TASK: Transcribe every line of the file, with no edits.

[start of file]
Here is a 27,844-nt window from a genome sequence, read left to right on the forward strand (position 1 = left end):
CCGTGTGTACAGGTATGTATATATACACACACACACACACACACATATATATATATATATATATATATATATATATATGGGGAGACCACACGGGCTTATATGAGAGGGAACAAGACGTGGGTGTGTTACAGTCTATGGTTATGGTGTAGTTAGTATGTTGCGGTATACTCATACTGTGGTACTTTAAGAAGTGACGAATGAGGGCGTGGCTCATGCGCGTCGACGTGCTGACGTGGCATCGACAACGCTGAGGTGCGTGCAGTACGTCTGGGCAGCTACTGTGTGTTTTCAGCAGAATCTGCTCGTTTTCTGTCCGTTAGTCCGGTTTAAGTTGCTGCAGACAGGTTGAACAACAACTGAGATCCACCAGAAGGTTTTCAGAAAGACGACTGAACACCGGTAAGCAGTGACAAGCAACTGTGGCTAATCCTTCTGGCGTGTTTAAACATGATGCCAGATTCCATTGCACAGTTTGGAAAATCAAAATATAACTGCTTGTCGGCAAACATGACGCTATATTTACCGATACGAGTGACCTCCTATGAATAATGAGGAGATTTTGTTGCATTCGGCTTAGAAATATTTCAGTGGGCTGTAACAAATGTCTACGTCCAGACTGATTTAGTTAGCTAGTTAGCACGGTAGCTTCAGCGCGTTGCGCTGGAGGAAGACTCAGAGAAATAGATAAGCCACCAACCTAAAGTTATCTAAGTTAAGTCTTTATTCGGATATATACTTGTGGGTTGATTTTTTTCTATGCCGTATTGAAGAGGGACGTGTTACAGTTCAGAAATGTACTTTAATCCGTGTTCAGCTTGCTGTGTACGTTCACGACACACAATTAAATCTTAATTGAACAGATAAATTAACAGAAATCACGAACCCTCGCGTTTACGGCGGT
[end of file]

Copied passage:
Here is a 27,844-nt window from a genome sequence, read left to right on the forward strand (position 1 = left end):
CCGTGTGTACAGGTATGTATATATACACACACACACACACACACATATATATATATATATATATATATATATATATATGGGGAGACCACACGGGCTTATATGAGAGGGAACAAGACGTGGGTGTGTTACAGTCTATGGTTATGGTGTAGTTAGTATGTTGCGGTATACTCATACTGTGGTACTTTAAGAAGTGACGAATGAGGGCGTGGCTCATGCGCGTCGACGTGCTGACGTGGCATCGACAACGCTGAGGTGCGTGCAGTACGTCTGGGCAGCTACTGTGTGTTTTCAGCAGAATCTGCTCGTTTTCTGTCCGTTAGTCCGGTTTAAGTTGCTGCAGACAGGTTGAACAACAACTGAGATCCACCAGAAGGTTTTCAGAAAGACGACTGAACACCGGTAAGCAGTGACAAGCAACTGTGGCTAATCCTTCTGGCGTGTTTAAACATGATGCCAGATTCCATTGCACAGTTTGGAAAATCAAAATATAACTGCTTGTCGGCAAACATGACGCTATATTTACCGATACGAGTGACCTCCTATGAATAATGAGGAGATTTTGTTGCATTCGGCTTAGAAATATTTCAGTGGGCTGTAACAAATGTCTACGTCCAGACTGATTTAGTTAGCTAGTTAGCACGGTAGCTTCAGCGCGTTGCGCTGGAGGAAGACTCAGAGAAATAGATAAGCCACCAACCTAAAGTTATCTAAGTTAAGTCTTTATTCGGATATATACTTGTGGGTTGATTTTTTTCTATGCCGTATTGAAGAGGGACGTGTTACAGTTCAGAAATGTACTTTAATCCGTGTTCAGCTTGCTGTGTACGTTCACGACACACAATTAAATCTTAATTGAACAGATAAATTAACAGAAATCACGAACCCTCGCGTTTACGGCGGT